WATSONVILLE—Wherever he is touring in the world, Santana lead singer Andy Vargas makes sure to let everyone know about his hometown of Watsonville.

“I’ve always been proud to be from Watsonville,” Vargas said.  “I tell people that they’ve probably ate our berries or drank our cider. I like to put it on the map.”

That pride is something Vargas hopes to instill in Watsonville youth today. In 2015 he formed the Andy Vargas Foundation, with a mission to inspire and mentor local students through music education. The foundation aims to provide young people 8 to 22 years old in pursuing music, giving them access to instruments, classes and financial support.

“I wanted to share with them the inspiration I had as a kid,” Vargas said. “Music did so much for me. It guided me in the right direction.”

Last year Vargas and his other band, Souleros, held the first “El Sueño: The Dream Benefit Show.” The concert was a success, Vargas said, so much so that they were eager to do it again.

Souleros will return on Dec. 14 to the iconic Rio Theatre in Santa Cruz for the second annual “El Sueño” show, once again to raise money for the foundation—in particular, educational scholarships for students at Watsonville High School.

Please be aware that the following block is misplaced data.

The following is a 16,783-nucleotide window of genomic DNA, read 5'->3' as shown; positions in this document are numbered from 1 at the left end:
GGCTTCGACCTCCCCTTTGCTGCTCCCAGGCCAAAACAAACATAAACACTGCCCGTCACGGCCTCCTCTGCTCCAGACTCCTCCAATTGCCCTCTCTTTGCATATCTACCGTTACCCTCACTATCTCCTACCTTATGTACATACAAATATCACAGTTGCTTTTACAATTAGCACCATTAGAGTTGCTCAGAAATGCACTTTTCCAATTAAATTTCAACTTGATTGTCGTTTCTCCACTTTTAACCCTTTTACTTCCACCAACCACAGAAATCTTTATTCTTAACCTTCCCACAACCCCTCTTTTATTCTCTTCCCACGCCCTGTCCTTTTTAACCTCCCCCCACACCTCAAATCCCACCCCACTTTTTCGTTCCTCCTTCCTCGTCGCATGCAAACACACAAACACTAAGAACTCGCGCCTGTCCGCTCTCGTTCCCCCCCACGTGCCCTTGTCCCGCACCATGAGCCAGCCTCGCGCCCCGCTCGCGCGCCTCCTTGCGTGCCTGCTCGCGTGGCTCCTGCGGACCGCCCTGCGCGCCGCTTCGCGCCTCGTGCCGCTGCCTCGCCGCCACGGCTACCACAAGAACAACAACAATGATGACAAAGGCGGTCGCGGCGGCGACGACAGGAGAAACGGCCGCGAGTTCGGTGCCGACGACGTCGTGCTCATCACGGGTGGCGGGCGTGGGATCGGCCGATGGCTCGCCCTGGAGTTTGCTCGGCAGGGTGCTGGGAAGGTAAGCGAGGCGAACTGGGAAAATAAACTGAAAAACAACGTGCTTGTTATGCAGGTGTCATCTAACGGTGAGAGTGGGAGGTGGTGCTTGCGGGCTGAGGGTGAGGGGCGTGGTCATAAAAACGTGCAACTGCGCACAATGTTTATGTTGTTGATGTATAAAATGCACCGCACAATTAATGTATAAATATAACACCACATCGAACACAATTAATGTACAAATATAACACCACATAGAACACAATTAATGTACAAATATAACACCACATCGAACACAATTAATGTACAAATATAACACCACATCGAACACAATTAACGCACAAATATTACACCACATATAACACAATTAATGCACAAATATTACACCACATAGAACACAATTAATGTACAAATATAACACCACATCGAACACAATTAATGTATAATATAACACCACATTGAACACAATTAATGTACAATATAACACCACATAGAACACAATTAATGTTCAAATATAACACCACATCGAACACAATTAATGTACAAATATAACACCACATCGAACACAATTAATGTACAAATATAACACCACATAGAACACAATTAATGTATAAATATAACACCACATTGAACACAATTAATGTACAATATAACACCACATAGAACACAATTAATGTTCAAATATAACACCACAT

“I think it’s so important that these kids know they have a future,” Vargas said. “I want to show them that they can go far, too.”

The event will feature Tortilla Soup, a band featuring former members of groups such as Tower of Power, as an opening act. Also on the bill is comedian Frankie Quinones, performing his most well-known character “Creeper,” and other local musical acts.

“It’s going to be awesome,” Vargas said. “We’ve got a great lineup of talent.”

“El Sueño: The Dream Benefit Show” will be held at the Rio Theatre on Dec. 14 from 7:30-11 p.m. Tickets range from $35 to $100 and can be purchased online at eventbrite.com.

In his nearly 20 years touring with Carlos Santana, Vargas said he has learned a lot—the most important being the importance of music to a community.

“Santana is not just a band—it’s a culture, a brand, a style,” Vargas said. “It brings us together. That’s what we’re trying to do… with Souleros, and with the foundation itself.”

For information visit andyvargasfoundation.org.

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Reporter Johanna Miller grew up in Watsonville, attending local public schools and Cabrillo College before transferring to Pacific University Oregon to study Literature. She covers arts and culture, business, nonprofits and agriculture.